the real deal with fast and light gear
As for placing that gear, there is an adage for fast and light: “Place gear where you need it, not where you want it.” Placing extra gear takes time and energy. If you can cut down on some of that safely, you’ll save time in the long run. The trick is to know when to place and when to go. Know your strengths and analyze the route ahead.
Half and twin ropes go down to 7.3mm and 7.0mm, respectively. If you are climbing a route where you will need two ropes to get down, half or twin ropes can cut the weight down even more. If you don’t want to buy two new ropes, here are a few other options:
- Use one single rope and one half or twin as your tag line. This option allows both of your ropes to be safe for your partners to follow on (if you are a party of three), and it is easier to pull as you rappel.
- Many rope companies offer a 6mm tagline to help pull your lead line down after a rappel, but these can tangle easily and be difficult to pull, so choose your system wisely.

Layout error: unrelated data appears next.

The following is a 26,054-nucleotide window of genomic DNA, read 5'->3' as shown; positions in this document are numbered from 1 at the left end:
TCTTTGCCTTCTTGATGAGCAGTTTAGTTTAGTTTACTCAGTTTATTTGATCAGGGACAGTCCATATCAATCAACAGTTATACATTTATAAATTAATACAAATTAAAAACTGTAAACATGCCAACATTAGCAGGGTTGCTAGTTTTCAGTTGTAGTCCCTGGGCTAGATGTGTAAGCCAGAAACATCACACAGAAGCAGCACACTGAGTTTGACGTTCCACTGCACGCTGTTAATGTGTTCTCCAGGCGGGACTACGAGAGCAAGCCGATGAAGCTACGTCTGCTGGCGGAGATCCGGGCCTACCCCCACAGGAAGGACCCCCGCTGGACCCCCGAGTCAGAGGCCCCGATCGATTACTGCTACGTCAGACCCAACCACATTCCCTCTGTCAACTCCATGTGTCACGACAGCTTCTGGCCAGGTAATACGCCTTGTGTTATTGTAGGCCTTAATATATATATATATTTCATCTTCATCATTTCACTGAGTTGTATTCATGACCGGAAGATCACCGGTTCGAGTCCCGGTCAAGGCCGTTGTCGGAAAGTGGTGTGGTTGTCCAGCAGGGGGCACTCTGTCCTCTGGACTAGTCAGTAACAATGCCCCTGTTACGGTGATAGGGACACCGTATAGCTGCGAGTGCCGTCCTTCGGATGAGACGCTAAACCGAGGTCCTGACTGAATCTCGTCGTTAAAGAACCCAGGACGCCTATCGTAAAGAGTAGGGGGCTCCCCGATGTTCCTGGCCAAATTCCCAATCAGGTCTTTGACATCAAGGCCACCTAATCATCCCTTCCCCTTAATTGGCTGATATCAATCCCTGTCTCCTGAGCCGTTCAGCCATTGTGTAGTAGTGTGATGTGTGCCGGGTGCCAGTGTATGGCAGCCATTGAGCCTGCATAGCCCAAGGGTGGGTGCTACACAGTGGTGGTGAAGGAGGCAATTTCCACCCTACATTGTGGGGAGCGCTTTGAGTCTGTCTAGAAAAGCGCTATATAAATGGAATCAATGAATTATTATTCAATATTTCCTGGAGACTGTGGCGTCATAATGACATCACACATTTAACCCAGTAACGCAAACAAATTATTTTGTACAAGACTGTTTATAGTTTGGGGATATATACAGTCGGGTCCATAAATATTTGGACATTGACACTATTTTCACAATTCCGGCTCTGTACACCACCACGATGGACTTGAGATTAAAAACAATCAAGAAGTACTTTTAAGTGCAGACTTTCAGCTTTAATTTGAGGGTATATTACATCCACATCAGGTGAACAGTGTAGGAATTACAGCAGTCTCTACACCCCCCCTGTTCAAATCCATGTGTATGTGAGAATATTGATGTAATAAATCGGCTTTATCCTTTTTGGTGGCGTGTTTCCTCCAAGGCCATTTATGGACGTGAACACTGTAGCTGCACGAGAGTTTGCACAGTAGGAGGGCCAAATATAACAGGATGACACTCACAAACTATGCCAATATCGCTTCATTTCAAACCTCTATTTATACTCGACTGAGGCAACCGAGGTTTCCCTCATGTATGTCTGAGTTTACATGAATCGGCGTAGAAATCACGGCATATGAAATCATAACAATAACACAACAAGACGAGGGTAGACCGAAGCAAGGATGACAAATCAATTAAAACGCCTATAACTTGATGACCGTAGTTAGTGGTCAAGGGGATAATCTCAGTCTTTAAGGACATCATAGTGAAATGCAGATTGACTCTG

- Often with alpine climbing you won’t be doing full 60- and 70-meter pitches. Consider chopping your single cord to a versatile length that also saves weight, like 40 or 50 meters, and carry a tag line for double-rope rappel descents.
Consider the possible differences with a lightweight tent. Do you plan on doing overnights or just “in a day” ascents? If you are doing a lot of overnight trips, a lightweight tent could make a huge difference. If you are doing a lot of in-a-day ascents, maybe you can use a bivy bag or go without a shelter for that specific trip.
Maybe you can use a higher temp-rated bag and add in more clothing to make up the difference. Bags like the Phantom Alpine™ 30F/-1C Sleeping Bag or Phantom Alpine™ 15F/-9C Sleeping Bag offer great alpine options.
“I usually carry a Ghost Whisperer Jacket and now the pants too. They are so light and small that I never have an excuse to leave home without them. I must have worn a GW jacket for well over 1,000 days and absolutely love it for additional warmth when I need it. I’ve used the combination of the jacket and pants as an emergency bivy on several occasions. Although I wouldn’t recommend this, they have gotten me through the night,” Emmett says.